Long jumper Darya Klishina was the only Russian accepted for the Olympic track and field but was suspended after new information on her doping record emergedLong jumper Darya Klishina was the only Russian accepted for the Olympic track and field but was suspended after new information on her doping record emerged (AFP Photo/Alexander Kisilev)
Rio de Janeiro (AFP) - Darya Klishina, the Russian long-jumper who won a sports court order to get into the Rio Olympics, has been left "confused" by the doping battle she is caught in, her lawyer said Monday.
But Paul Greene said the Court of Arbitration for Sport (CAS) verdict in favour of the 25-year-old was "a victory for her and the individual rights of athletes who can stand up to a federation."
The International Association of Athletics Federations (IAAF) had approved Klishina as the only Russian entrant into the Rio Games but then excluded her in a shock move on Friday after getting new information about her doping samples.
Greene insisted that Klishina, who had been allowed into Rio because she is based in the United States and underwent regular international test, is "clean".
"For her to be implicated is truly sad and unfortunate. She’s never been anything but 100 percent clean," he said.
The long jumper, a former European indoor champion, was in training on Monday ahead of the start of her competition on Tuesday.
"She’s very confused," said Greene.
"She’s doing her best to make this a meaningful experience in the Olympic village. She’s been staying in the village trying to make the most of it.
"Hopefully she can have a positive experience when it ends."
Greene said he hoped "the crowd’s reaction will be overwhelmingly for her."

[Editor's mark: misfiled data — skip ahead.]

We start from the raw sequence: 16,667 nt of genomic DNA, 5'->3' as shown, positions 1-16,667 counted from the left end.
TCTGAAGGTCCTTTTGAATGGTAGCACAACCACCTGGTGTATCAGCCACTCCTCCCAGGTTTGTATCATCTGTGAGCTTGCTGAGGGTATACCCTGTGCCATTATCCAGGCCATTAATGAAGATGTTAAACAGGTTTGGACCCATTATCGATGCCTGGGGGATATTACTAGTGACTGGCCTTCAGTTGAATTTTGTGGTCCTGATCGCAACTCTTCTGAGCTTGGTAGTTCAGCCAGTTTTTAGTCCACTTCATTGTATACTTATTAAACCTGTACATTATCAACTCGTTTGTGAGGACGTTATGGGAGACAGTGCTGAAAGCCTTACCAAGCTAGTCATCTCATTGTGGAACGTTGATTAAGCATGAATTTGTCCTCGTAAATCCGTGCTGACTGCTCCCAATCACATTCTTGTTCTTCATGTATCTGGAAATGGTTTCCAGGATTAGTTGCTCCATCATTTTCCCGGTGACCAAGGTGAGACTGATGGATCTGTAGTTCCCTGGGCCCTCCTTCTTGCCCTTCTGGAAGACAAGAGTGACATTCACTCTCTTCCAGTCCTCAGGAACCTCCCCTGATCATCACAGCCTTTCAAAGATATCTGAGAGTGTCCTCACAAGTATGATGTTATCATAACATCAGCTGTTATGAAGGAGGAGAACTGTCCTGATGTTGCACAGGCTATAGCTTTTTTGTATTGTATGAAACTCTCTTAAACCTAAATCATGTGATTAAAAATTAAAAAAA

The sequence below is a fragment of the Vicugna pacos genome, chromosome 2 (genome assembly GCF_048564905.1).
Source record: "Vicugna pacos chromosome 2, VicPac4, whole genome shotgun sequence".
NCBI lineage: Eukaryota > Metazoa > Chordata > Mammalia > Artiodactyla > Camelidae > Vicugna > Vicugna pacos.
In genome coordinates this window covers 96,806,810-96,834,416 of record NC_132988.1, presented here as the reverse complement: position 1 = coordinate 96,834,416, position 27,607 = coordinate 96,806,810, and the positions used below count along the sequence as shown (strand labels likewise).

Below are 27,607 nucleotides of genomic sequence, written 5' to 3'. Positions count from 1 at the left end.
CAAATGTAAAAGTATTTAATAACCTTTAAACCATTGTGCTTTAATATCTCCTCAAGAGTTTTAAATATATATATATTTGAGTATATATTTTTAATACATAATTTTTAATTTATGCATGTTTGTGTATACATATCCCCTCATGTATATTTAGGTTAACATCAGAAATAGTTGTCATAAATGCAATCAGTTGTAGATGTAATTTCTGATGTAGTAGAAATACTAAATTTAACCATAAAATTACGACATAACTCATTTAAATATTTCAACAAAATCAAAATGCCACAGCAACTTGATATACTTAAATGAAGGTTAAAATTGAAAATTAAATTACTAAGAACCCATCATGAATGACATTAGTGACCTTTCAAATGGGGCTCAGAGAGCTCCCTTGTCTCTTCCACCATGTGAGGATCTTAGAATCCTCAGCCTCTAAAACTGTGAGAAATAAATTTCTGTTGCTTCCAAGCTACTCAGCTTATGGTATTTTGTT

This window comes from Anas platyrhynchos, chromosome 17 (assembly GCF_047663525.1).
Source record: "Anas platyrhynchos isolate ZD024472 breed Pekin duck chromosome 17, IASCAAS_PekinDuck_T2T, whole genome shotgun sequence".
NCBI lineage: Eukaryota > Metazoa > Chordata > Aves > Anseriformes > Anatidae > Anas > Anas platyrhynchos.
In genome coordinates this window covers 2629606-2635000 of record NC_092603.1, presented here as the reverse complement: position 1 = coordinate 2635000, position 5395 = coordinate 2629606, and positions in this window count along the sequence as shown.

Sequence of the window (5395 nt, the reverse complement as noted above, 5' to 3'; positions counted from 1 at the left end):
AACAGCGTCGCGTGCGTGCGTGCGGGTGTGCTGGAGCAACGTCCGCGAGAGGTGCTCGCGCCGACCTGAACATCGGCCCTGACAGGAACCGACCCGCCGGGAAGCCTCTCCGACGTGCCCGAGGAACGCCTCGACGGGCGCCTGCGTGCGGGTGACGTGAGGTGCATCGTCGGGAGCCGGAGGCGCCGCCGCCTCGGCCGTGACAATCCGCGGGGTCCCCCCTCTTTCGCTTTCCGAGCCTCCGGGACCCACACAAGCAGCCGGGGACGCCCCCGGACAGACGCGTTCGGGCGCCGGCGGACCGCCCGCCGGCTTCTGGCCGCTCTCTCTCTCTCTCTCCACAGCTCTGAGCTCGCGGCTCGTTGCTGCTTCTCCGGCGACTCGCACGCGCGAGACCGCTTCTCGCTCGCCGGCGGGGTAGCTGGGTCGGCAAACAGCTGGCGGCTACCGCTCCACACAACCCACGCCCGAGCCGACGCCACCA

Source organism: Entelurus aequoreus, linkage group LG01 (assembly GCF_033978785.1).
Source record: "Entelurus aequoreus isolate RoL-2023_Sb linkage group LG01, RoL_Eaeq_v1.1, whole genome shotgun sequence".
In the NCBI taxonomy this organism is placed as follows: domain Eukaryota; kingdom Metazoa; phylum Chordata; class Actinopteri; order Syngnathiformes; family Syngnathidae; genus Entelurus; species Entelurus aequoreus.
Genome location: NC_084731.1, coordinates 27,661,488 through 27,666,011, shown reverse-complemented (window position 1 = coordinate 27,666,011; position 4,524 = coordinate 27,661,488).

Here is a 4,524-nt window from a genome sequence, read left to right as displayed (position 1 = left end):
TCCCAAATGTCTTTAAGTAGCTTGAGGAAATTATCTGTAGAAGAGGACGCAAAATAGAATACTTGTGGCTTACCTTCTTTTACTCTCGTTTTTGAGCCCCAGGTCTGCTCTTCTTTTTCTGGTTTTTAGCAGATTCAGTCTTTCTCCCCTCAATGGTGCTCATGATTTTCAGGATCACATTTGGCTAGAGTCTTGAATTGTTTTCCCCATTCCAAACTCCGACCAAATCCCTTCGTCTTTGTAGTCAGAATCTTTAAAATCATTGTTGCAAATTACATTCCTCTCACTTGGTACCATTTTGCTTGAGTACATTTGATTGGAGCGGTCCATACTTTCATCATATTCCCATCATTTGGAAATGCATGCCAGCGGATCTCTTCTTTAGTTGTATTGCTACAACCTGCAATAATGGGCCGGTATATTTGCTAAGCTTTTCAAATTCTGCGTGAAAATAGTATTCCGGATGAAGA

"She’s dreamed of being a world athlete since she was 11 and competing at the Olympic Games. Since she got off the plane until now she has been inundated with this."
After a day of hearings Sunday, the CAS special anti-doping tribunal announced in the early hours of Monday that Klishina's appeal had succeeded and she "remained eligible to compete in the Olympic Games in Rio."
Canadian lawyer Richard McLaren provided new evidence to the IAAF about Klishina last week that led to the withdrawal of her Rio eligibility.
The new evidence concerned two urine sample bottles that had been tampered with. One contained two different DNA sets.
The CAS said that despite the evidence, Klishina met the IAAF testing criteria to compete in Rio.
Greene said no evidence of the tampering in Russia had been presented at the CAS hearing.
"The IAAF never said she did anything with it. Who knows what was going on in that lab in the last two months of 2014."
The McLaren report for the World Anti-Doping Authority accused the Russian government of "state-sponsored" doping including by tampering with the samples of Russian athletes.